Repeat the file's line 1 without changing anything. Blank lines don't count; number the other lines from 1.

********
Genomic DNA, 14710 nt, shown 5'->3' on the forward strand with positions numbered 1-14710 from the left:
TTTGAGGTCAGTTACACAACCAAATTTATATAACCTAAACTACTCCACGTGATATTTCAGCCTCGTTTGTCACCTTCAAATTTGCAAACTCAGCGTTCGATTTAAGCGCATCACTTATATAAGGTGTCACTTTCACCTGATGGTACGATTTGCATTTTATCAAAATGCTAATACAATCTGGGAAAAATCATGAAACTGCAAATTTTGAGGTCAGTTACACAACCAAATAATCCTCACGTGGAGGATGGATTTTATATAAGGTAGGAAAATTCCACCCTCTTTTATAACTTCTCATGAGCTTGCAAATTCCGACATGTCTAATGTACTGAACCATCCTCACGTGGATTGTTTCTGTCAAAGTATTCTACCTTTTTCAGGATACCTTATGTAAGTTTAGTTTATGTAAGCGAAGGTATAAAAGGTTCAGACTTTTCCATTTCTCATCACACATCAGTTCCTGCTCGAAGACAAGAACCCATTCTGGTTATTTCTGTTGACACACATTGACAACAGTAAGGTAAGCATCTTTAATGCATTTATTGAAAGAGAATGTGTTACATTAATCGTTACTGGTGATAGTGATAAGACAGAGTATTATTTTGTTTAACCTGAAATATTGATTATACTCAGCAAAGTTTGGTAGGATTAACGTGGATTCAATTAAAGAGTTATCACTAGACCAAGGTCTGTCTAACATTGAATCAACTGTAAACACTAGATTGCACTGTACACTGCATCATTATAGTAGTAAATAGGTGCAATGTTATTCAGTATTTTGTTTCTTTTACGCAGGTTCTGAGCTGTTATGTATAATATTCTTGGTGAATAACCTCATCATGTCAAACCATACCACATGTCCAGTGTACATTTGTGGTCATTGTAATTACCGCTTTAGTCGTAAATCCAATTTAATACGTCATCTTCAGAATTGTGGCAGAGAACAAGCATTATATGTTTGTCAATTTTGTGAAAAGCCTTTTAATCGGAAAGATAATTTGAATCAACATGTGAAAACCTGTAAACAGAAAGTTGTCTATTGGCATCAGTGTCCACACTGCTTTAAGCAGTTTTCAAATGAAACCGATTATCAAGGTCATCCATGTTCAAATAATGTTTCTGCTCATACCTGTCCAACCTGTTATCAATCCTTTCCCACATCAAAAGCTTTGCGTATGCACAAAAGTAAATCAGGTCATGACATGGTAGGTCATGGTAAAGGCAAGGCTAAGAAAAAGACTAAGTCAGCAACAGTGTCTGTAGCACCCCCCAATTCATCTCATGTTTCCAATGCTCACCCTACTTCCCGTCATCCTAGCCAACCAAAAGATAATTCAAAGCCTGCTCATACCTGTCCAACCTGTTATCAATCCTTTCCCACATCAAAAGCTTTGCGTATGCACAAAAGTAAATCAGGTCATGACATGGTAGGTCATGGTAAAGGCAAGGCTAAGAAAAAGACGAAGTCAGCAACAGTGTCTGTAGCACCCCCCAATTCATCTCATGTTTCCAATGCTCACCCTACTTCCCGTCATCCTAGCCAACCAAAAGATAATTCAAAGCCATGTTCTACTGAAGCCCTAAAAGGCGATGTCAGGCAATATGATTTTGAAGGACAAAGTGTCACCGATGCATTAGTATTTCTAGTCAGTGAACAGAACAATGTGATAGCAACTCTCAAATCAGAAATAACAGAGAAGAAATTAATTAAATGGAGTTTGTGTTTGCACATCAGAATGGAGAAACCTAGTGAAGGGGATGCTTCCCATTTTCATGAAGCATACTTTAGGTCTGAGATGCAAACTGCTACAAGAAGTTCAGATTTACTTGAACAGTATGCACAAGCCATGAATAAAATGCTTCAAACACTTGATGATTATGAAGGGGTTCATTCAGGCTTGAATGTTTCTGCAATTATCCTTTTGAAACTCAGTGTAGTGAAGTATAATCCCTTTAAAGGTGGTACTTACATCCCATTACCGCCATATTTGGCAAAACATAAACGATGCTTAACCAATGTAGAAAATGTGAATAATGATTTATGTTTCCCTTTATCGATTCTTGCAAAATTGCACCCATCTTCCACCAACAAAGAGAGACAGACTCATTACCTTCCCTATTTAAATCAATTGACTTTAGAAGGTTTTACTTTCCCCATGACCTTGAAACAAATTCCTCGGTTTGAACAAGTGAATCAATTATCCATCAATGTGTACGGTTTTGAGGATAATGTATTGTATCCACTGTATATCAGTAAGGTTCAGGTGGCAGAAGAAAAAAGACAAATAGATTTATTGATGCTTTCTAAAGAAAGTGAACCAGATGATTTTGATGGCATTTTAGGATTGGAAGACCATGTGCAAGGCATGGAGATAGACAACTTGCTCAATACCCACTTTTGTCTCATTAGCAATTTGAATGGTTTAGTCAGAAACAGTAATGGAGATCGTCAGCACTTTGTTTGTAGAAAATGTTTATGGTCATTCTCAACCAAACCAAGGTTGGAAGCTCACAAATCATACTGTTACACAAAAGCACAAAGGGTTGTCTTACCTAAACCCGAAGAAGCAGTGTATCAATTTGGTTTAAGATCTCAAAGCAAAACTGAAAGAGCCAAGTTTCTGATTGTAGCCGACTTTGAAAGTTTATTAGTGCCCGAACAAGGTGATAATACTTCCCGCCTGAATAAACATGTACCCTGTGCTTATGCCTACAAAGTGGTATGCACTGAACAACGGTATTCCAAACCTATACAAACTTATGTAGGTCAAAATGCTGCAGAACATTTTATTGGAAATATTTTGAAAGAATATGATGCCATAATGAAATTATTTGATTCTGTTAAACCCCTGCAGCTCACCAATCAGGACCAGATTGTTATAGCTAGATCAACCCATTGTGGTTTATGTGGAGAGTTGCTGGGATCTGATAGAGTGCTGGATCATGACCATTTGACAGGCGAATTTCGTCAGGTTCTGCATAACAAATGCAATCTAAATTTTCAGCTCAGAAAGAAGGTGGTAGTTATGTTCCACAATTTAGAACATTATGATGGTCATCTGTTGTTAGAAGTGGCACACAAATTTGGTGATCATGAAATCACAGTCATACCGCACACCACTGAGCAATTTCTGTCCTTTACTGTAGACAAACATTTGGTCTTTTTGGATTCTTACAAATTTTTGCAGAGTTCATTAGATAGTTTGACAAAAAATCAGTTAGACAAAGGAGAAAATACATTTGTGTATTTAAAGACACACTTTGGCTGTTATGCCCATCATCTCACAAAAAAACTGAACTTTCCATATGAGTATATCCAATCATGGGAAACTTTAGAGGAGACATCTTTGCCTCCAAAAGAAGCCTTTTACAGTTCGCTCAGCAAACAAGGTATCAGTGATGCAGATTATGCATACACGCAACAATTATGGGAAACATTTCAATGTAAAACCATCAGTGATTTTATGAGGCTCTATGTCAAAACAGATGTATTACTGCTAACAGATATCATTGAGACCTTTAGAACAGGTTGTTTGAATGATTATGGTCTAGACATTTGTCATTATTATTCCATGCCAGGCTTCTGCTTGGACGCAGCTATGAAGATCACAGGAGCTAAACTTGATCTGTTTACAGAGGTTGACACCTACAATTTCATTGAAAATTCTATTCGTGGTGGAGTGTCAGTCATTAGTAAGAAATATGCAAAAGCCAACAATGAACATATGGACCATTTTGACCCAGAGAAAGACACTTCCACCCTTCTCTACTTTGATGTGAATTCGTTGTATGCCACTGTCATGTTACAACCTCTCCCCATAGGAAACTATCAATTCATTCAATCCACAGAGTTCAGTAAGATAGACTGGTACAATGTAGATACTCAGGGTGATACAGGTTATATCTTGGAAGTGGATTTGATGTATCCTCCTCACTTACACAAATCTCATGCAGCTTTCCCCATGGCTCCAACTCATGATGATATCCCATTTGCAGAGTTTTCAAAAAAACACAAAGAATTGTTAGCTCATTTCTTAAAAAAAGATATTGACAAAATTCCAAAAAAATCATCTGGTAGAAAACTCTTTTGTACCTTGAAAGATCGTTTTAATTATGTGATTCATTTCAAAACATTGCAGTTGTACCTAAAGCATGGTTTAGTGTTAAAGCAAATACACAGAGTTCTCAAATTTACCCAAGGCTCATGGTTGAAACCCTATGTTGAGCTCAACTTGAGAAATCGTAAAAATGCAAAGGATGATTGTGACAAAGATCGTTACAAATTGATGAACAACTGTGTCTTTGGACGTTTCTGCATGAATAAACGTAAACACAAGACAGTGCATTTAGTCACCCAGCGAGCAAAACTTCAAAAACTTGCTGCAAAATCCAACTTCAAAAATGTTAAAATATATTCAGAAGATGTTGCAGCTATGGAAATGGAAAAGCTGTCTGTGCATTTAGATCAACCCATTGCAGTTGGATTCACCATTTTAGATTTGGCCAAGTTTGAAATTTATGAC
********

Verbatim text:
Genomic DNA, 14710 nt, shown 5'->3' on the forward strand with positions numbered 1-14710 from the left: